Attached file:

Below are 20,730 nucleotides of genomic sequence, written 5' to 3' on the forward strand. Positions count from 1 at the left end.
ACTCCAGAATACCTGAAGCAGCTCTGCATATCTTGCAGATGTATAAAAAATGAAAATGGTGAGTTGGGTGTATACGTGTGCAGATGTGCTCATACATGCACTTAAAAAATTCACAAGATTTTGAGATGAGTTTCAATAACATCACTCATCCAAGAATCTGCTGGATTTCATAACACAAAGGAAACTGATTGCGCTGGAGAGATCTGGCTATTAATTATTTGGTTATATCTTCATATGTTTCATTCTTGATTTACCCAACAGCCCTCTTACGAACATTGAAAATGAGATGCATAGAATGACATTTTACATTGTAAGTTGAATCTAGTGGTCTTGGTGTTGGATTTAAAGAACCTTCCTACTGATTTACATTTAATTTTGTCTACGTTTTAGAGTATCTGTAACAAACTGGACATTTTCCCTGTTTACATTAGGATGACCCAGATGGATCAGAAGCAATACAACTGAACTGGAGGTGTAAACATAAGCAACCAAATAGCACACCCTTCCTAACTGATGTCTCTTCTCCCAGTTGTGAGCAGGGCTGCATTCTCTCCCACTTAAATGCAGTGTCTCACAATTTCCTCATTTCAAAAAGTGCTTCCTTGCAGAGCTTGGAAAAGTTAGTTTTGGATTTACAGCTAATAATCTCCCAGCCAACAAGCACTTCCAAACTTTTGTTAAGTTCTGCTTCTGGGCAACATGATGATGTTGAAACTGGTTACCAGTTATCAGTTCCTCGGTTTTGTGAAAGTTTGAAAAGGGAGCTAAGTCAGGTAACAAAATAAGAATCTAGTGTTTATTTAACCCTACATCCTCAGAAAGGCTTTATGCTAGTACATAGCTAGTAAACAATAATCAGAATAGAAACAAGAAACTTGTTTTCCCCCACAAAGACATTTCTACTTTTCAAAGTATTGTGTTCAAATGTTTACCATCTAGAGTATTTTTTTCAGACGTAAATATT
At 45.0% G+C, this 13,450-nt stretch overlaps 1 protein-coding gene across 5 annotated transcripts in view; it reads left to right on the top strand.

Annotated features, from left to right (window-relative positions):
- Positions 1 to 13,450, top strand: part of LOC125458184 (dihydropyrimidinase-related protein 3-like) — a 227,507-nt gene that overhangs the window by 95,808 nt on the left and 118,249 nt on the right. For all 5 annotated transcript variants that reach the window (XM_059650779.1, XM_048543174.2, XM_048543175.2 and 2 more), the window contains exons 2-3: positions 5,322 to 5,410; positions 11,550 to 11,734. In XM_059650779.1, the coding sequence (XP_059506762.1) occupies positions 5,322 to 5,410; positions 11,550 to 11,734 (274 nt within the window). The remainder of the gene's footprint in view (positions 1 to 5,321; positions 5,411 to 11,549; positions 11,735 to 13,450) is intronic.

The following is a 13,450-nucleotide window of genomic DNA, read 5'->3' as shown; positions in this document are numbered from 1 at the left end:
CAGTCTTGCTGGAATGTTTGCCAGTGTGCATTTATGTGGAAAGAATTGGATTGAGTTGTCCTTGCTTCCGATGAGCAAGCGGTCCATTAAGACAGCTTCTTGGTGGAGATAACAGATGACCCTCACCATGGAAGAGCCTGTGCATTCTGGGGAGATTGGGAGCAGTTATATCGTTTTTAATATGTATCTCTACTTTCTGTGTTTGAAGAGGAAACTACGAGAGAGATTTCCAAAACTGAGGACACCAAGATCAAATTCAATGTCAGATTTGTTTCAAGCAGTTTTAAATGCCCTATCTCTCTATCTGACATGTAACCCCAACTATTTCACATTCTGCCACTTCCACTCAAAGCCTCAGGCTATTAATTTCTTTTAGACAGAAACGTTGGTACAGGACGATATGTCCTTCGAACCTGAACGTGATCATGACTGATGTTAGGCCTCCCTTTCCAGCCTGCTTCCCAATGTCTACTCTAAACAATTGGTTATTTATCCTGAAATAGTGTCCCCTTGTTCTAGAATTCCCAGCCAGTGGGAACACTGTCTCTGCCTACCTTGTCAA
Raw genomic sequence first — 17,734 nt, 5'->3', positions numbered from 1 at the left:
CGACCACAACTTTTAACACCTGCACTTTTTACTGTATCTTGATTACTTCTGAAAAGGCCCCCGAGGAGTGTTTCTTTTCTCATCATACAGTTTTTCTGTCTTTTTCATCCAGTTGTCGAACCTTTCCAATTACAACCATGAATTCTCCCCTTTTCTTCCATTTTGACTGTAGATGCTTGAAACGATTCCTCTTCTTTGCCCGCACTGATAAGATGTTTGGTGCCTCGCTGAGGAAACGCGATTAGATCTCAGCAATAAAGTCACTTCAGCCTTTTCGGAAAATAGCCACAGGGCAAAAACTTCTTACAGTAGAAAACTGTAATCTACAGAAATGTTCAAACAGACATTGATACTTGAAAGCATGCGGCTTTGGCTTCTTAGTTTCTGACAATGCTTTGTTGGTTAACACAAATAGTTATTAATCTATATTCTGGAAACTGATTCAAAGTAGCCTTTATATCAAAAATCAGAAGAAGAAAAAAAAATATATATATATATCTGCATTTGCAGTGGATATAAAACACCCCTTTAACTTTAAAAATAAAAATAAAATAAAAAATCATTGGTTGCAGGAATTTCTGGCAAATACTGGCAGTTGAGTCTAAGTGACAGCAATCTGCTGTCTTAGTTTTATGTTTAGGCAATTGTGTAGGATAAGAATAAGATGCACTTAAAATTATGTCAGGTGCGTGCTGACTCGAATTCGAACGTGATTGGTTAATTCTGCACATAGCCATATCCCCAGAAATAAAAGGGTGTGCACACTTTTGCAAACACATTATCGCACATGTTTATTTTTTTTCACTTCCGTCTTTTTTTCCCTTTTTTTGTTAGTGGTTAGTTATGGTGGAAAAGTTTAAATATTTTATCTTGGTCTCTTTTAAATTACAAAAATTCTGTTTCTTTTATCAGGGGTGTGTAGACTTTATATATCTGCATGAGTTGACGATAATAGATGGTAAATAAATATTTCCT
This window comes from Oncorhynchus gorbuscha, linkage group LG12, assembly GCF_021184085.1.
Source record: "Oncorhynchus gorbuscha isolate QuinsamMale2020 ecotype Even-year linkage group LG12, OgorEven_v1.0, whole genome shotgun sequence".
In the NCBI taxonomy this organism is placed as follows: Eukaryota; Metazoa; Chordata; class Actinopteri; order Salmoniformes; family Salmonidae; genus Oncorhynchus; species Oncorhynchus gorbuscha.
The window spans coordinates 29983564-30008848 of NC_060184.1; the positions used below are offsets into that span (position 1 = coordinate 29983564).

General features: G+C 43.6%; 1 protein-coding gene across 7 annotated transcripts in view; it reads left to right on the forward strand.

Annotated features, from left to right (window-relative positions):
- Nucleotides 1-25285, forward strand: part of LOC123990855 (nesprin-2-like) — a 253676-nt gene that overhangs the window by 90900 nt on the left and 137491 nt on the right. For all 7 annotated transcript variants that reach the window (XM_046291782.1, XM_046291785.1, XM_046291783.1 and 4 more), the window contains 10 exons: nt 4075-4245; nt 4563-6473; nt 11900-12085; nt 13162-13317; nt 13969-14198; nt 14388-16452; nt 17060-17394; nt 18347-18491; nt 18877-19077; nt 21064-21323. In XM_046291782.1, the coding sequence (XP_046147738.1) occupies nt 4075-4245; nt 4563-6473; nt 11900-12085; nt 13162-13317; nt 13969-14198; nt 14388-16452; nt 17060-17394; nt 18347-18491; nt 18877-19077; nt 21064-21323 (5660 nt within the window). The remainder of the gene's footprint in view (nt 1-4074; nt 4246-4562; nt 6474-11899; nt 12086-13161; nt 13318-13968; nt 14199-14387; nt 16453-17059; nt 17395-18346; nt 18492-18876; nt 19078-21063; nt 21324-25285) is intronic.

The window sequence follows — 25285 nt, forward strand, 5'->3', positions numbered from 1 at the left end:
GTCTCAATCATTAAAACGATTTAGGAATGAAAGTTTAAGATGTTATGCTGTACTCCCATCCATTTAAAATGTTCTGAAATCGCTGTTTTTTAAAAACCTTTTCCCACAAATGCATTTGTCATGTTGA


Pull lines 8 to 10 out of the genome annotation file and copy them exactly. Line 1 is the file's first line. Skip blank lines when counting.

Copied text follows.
Raw genomic sequence first — 17,734 nt, 5'->3', positions numbered from 1 at the left:
CGACCACAACTTTTAACACCTGCACTTTTTACTGTATCTTGATTACTTCTGAAAAGGCCCCCGAGGAGTGTTTCTTTTCTCATCATACAGTTTTTCTGTCTTTTTCATCCAGTTGTCGAACCTTTCCAATTACAACCATGAATTCTCCCCTTTTCTTCCATTTTGACTGTAGATGCTTGAAACGATTCCTCTTCTTTGCCCGCACTGATAAGATGTTTGGTGCCTCGCTGAGGAAACGCGATTAGATCTCAGCAATAAAGTCACTTCAGCCTTTTCGGAAAATAGCCACAGGGCAAAAACTTCTTACAGTAGAAAACTGTAATCTACAGAAATGTTCAAACAGACATTGATACTTGAAAGCATGCGGCTTTGGCTTCTTAGTTTCTGACAATGCTTTGTTGGTTAACACAAATAGTTATTAATCTATATTCTGGAAACTGATTCAAAGTAGCCTTTATATCAAAAATCAGAAGAAGAAAAAAAAATATATATATATATCTGCATTTGCAGTGGATATAAAACACCCCTTTAACTTTAAAAATAAAAATAAAATAAAAAATCATTGGTTGCAGGAATTTCTGGCAAATACTGGCAGTTGAGTCTAAGTGACAGCAATCTGCTGTCTTAGTTTTATGTTTAGGCAATTGTGTAGGATAAGAATAAGATGCACTTAAAATTATGTCAGGTGCGTGCTGACTCGAATTCGAACGTGATTGGTTAATTCTGCACATAGCCATATCCCCAGAAATAAAAGGGTGTGCACACTTTTGCAAACACATTATCGCACATGTTTATTTTTTTTCACTTCCGTCTTTTTTTCCCTTTTTTTGTTAGTGGTTAGTTATGGTGGAAAAGTTTAAATATTTTATCTTGGTCTCTTTTAAATTACAAAAATTCTGTTTCTTTTATCAGGGGTGTGTAGACTTTATATATCTGCATGAGTTGACGATAATAGATGGTAAATAAATATTTCCT
This window comes from Oncorhynchus gorbuscha, linkage group LG12, assembly GCF_021184085.1.